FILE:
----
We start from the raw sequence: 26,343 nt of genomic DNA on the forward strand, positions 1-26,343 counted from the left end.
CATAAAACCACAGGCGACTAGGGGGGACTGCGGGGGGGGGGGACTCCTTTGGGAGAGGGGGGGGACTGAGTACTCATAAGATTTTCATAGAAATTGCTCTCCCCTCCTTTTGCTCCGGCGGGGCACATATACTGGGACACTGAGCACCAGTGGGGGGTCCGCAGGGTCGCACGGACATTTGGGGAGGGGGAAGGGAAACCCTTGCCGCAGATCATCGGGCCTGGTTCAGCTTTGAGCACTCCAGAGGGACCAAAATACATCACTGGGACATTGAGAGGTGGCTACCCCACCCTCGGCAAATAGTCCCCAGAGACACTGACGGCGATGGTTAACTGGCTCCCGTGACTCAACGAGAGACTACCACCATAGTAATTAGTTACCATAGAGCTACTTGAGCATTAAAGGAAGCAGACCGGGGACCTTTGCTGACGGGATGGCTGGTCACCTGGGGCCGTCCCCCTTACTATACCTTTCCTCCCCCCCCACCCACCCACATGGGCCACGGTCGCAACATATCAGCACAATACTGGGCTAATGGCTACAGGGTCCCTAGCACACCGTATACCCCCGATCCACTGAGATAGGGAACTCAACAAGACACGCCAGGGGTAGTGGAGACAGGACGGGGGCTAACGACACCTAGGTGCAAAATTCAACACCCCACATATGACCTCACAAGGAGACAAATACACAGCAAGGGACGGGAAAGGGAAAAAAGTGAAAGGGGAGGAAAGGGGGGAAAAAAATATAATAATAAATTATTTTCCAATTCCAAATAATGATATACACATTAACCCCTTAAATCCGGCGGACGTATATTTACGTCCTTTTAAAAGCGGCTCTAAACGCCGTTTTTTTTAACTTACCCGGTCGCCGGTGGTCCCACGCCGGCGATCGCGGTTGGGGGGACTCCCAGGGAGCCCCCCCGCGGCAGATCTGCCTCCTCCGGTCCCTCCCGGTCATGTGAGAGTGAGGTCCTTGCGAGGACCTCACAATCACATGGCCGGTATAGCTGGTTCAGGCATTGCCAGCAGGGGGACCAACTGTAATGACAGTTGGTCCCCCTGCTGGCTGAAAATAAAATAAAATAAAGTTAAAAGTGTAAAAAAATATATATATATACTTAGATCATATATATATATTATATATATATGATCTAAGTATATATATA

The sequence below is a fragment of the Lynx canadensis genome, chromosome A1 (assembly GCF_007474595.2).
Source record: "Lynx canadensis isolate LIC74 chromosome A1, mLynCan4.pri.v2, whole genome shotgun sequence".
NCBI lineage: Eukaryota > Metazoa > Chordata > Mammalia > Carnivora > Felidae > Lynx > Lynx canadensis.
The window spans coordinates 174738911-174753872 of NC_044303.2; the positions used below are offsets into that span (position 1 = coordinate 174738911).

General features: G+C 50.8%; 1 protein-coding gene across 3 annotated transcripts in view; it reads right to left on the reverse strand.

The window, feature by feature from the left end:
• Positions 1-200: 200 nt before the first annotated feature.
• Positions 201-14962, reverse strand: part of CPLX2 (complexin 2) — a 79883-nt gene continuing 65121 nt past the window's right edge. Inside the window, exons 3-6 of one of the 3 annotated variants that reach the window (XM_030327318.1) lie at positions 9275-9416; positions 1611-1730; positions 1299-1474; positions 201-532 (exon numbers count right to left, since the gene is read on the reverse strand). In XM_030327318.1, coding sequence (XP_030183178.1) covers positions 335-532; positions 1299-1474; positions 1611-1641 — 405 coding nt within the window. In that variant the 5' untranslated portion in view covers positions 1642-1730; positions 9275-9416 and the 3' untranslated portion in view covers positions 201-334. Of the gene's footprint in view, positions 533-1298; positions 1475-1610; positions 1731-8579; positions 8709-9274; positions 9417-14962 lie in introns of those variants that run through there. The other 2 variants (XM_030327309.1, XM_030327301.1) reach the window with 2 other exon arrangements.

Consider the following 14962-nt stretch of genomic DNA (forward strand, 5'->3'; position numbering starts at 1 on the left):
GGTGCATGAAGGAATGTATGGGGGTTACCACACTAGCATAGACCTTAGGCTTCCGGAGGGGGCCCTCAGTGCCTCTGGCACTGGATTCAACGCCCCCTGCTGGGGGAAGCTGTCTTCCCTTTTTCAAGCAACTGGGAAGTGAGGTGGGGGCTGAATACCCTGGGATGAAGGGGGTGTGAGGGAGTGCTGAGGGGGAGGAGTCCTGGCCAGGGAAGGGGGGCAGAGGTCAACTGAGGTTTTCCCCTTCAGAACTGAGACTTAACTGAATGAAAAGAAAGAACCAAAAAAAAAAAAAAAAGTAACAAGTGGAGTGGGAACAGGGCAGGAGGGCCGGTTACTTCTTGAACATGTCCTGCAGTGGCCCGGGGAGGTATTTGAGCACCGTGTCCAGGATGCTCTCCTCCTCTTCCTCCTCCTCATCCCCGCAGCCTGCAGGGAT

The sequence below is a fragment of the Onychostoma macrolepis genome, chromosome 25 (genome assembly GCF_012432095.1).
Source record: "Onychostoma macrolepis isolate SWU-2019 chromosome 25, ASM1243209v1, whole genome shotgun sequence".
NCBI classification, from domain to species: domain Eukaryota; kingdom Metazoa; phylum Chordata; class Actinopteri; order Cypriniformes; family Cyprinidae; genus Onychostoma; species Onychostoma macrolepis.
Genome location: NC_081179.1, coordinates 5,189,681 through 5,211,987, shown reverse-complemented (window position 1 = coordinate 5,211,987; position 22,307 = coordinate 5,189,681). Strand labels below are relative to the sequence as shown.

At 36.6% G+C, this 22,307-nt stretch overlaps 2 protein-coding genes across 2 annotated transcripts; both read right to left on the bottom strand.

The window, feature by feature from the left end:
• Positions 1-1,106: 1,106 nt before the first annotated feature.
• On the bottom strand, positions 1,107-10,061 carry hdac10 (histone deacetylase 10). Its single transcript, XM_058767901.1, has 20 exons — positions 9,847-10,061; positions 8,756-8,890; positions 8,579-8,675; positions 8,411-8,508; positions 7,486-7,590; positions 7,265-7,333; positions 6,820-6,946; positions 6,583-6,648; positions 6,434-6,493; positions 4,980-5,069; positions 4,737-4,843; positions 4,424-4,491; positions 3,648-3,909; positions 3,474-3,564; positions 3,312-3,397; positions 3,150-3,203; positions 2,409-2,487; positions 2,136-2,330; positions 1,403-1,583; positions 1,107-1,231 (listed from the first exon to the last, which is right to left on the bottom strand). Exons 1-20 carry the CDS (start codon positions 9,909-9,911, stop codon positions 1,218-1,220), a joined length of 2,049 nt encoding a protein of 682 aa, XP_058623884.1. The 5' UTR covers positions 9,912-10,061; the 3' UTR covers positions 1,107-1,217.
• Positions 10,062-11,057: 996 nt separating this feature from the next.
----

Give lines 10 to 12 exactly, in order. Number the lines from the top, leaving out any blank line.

• Positions 201-14962, reverse strand: part of CPLX2 (complexin 2) — a 79883-nt gene continuing 65121 nt past the window's right edge. Inside the window, exons 3-6 of one of the 3 annotated variants that reach the window (XM_030327318.1) lie at positions 9275-9416; positions 1611-1730; positions 1299-1474; positions 201-532 (exon numbers count right to left, since the gene is read on the reverse strand). In XM_030327318.1, coding sequence (XP_030183178.1) covers positions 335-532; positions 1299-1474; positions 1611-1641 — 405 coding nt within the window. In that variant the 5' untranslated portion in view covers positions 1642-1730; positions 9275-9416 and the 3' untranslated portion in view covers positions 201-334. Of the gene's footprint in view, positions 533-1298; positions 1475-1610; positions 1731-8579; positions 8709-9274; positions 9417-14962 lie in introns of those variants that run through there. The other 2 variants (XM_030327309.1, XM_030327301.1) reach the window with 2 other exon arrangements.

Consider the following 14962-nt stretch of genomic DNA (forward strand, 5'->3'; position numbering starts at 1 on the left):
GGTGCATGAAGGAATGTATGGGGGTTACCACACTAGCATAGACCTTAGGCTTCCGGAGGGGGCCCTCAGTGCCTCTGGCACTGGATTCAACGCCCCCTGCTGGGGGAAGCTGTCTTCCCTTTTTCAAGCAACTGGGAAGTGAGGTGGGGGCTGAATACCCTGGGATGAAGGGGGTGTGAGGGAGTGCTGAGGGGGAGGAGTCCTGGCCAGGGAAGGGGGGCAGAGGTCAACTGAGGTTTTCCCCTTCAGAACTGAGACTTAACTGAATGAAAAGAAAGAACCAAAAAAAAAAAAAAAAGTAACAAGTGGAGTGGGAACAGGGCAGGAGGGCCGGTTACTTCTTGAACATGTCCTGCAGTGGCCCGGGGAGGTATTTGAGCACCGTGTCCAGGATGCTCTCCTCCTCTTCCTCCTCCTCATCCCCGCAGCCTGCAGGGAT